The New Jersey Station (N. J. Sta. Bul. 115) reports the following interesting results: "For beans, in terms of good-sized pods, the average yield of the nine non-irrigated belts was 17 pounds and 1 ounce, while the yield from the irrigated belt was 45 pounds, or nearly three times as many, besides being much larger sized and of finer color and quality.
"For peppers the average yield upon the 11 nonirri-gated belts was 717 fruits, while the number upon the irrigated belt reached 1,277. This does not show the whole difference, for by measure an unirrigated belt gave 6« peach basketfuls, with a total weight of 80 pounds, and the irrigated belt 11¬ baskets, weighing 147 pounds. The difference is still more than these figures show, for the irrigated ground gave much better looking peppers in plumpness and color than the nonirrigated land, with the quality far superior. The fruit from the irrigated plants would sell at the highest price, when those from the nonirrigated plants might go at a low figure.
"The increase of 4¾ baskets of peppers, to say nothing concerning the great superiority of the whole crop over that of the nonirrigated belts, cost for the water 24¬ cents (24.46), which in round numbers is 5 cents (5.14) a basket.
"The total weight of celery was 465« pounds, 329« pounds being produced in the irrigated and 136 pounds in the nonirrigated rows. In round numbers this is two and one-half (2.40, to be exact) times as much celery upon the irrigated as upon the nonirrigated land. However, these figures do not indicate the full difference of market value, for the irrigated celery was of good size and quality, readily salable at a fair price, while the non-irrigated rows yielded a crop that was worth less than the cost of production. After the plants were prepared for market by removing the worthless outside leaves and the roots, it was shown that the loss from the irrigated was 28.57 per cent, while from the nonirrigated it was 40 per cent, which is a much greater loss for the smaller plants than for the larger.
"The difference between the marketable products of the two rows is in round numbers three to one; but when the selling price is considered, the difference is not far from eight to one in favor of irrigation."
The late W. W. Rawson, a highly successful and extensive market gardener of Boston, practiced irrigation many years ago, and was an earnest advocate of artificial watering. He said ("Success in Market Gardening," Raw-son, p. 27): "We cannot believe there is even an acre of growing crop which, in a dry time, would not be benefited by such a watering to an amount much more than the cost; though many people shrink from the expense involved, and are skeptical about getting full return from the outlay." Again, he says in the same connection (ibid., p. 27): "It has oftentimes occurred that such a watering, once or oftener applied, has saved a crop that, without it, would have been a complete failure. For my part, I would as soon think of being without a steam pump as the farmer who cuts hay would of being without a mowing machine. There is very seldom a season so wet that the steam pump will not be required 2 or 3 weeks, and in most seasons it will be in use 8 to 10 weeks. When the weather is very dry, and all the crops need abundant watering, the pump should be kept running night and day, by employing two sets of men. . . . I would rather have a piece of 10 acres well fitted up for irrigation than one of 20 without irrigation; and I venture the assertion that I could raise more vegetables or receive more money for my crops, in a period of 10 years from the 10 acres irrigated than from the 20 acres nonirrigated." Mr. Rawson once sold $3,500 worth of cauliflower from 6 acres of irrigated land, and he believed that not over $1,000 would have been realized without irrigation. The prospective irrigator should bear in mind that prices average higher in seasons of drouth.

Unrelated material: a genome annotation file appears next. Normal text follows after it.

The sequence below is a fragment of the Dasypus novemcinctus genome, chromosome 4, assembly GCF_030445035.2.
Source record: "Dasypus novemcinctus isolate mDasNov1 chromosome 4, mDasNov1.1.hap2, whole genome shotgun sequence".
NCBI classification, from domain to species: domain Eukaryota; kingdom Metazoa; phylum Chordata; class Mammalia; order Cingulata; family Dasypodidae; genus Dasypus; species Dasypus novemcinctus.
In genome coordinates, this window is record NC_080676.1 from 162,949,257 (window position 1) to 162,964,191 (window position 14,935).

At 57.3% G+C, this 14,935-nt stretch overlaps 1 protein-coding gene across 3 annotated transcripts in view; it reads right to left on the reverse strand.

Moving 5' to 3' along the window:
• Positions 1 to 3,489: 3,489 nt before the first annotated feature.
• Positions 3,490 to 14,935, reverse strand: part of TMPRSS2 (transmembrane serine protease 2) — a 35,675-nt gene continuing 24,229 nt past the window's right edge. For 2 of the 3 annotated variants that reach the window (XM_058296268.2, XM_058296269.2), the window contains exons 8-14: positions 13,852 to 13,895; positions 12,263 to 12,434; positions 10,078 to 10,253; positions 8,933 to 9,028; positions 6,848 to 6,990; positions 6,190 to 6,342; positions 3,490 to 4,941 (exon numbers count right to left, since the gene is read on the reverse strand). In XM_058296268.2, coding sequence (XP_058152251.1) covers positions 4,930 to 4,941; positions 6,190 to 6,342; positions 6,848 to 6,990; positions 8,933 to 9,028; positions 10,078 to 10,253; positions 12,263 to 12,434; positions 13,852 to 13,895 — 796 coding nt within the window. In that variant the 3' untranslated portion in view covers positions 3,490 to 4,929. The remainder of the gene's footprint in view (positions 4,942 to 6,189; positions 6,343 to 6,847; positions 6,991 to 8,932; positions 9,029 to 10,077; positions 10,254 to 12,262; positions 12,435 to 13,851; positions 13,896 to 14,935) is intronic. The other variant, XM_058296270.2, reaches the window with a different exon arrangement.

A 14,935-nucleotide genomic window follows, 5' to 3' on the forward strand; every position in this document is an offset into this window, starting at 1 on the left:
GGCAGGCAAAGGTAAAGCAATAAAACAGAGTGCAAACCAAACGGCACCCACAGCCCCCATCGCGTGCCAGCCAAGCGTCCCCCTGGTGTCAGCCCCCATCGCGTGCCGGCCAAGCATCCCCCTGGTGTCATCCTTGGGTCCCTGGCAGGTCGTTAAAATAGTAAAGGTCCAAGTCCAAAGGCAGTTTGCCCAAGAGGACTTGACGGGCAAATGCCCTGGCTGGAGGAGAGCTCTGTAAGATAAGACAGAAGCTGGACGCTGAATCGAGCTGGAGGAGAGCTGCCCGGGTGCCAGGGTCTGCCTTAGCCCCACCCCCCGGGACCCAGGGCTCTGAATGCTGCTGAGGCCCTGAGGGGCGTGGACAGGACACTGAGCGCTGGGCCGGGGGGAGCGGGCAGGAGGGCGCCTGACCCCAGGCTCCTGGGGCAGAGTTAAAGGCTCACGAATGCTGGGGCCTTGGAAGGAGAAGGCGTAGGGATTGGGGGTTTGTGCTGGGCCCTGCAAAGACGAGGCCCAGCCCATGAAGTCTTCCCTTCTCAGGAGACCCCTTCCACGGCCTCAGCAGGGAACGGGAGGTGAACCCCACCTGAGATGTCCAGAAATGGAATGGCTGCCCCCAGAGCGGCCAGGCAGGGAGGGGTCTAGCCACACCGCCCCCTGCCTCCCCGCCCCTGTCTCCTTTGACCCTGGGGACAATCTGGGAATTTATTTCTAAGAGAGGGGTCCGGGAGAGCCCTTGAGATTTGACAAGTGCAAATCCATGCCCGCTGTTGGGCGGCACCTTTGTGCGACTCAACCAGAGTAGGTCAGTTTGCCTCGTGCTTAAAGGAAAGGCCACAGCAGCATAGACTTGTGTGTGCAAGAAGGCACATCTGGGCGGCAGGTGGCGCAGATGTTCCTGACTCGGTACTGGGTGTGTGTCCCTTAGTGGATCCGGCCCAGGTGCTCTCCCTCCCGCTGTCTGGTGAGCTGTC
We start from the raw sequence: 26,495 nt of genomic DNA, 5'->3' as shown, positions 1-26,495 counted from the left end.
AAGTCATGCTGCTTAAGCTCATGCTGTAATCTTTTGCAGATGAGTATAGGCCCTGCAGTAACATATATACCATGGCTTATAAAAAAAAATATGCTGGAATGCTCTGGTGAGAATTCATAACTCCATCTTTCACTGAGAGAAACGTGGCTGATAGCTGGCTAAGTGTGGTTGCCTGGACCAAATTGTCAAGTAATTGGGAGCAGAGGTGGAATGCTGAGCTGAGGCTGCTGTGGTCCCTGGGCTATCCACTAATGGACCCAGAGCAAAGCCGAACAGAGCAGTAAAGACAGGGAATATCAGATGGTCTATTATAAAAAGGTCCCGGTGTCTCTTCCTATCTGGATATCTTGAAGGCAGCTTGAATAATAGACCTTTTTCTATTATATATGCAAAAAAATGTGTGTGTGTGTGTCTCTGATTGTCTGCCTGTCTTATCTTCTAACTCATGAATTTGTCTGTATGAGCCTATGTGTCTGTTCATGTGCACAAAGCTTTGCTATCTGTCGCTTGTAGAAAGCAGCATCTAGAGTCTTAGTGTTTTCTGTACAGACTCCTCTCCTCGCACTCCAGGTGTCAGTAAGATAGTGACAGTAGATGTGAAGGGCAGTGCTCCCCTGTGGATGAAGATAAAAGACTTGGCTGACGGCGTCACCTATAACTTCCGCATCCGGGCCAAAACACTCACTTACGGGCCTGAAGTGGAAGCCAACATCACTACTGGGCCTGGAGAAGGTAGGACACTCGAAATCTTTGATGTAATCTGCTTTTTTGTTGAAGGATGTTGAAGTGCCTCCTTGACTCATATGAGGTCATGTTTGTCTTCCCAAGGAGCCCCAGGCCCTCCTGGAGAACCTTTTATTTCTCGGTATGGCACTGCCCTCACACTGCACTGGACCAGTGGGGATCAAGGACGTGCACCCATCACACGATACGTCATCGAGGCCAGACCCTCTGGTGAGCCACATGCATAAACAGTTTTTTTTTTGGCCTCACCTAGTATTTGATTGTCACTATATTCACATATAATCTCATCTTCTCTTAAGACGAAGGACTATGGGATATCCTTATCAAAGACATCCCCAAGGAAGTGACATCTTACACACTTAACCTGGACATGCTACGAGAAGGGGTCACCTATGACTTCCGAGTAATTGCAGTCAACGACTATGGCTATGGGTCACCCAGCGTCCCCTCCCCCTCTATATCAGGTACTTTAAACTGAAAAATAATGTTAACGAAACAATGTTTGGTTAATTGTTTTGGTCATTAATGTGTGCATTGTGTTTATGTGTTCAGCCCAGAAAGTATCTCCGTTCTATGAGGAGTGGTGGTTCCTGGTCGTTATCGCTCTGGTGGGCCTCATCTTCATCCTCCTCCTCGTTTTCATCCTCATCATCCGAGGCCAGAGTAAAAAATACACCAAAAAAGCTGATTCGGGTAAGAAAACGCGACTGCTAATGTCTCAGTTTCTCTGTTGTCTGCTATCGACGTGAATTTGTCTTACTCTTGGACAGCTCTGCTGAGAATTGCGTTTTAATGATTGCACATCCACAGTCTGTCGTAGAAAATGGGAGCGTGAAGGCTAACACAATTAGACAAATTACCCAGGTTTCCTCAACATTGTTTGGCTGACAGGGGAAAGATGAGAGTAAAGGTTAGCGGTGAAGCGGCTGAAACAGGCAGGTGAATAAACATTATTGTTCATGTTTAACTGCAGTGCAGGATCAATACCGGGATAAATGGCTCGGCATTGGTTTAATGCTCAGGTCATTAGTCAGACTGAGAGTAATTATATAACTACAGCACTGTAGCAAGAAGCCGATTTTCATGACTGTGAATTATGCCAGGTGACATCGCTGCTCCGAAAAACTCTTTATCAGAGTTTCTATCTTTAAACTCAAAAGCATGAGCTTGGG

The Furrow Method Of Irrigation is in most general use in the vegetable-growing section of the West and has been used to some extent in the East. The main argument in its favor is that with suitable contour of the land very little expense is involved in the making of ditches or furrows. On the other hand, the system has several disadvantages: (1) Considerable attention is required to operate this system. (2) It is not easily used on land of uneven contour. (3) It is not successful on very open, porous soils nor upon impervious soils. (4) It fails to secure an even distribution of water. (5) It may cause serious baking of the areas occupied by furrows.
Rubber hose is often used in making applications of water. At Boston it is a very common method. Three acres may be watered in a day by using a large, open hose, which, with sufficient pressure or pump capacity, will throw 100 gallons a minute. Although this method has been used with great success, it is open to severe criticism. Too much expense is involved in keeping constant attendants, and even distribution is impossible; the water is also applied too rapidly for most soil types; and heavy soils would tend to bake and become too solid were this method followed.
Subirrigation has been investigated at a number of the experiment stations, but has not become generally popular among market gardeners. The details of installment may vary greatly. The pipes are usually ordinary drain tile, which range in size from 2« to 4 inches. They may be only a few inches under the surface or 2 or 3 feet, depending upon climate and soil conditions and crops grown. Eight to 12 inches are proper distances for most garden soils, and the lines should be 10 to 15 feet apart. The tile are placed end to end as close together as possible and the end of the line farthest from the water main closed. A ¾ inch stream of water should cause water to flow to the end of a 200-foot line of tile.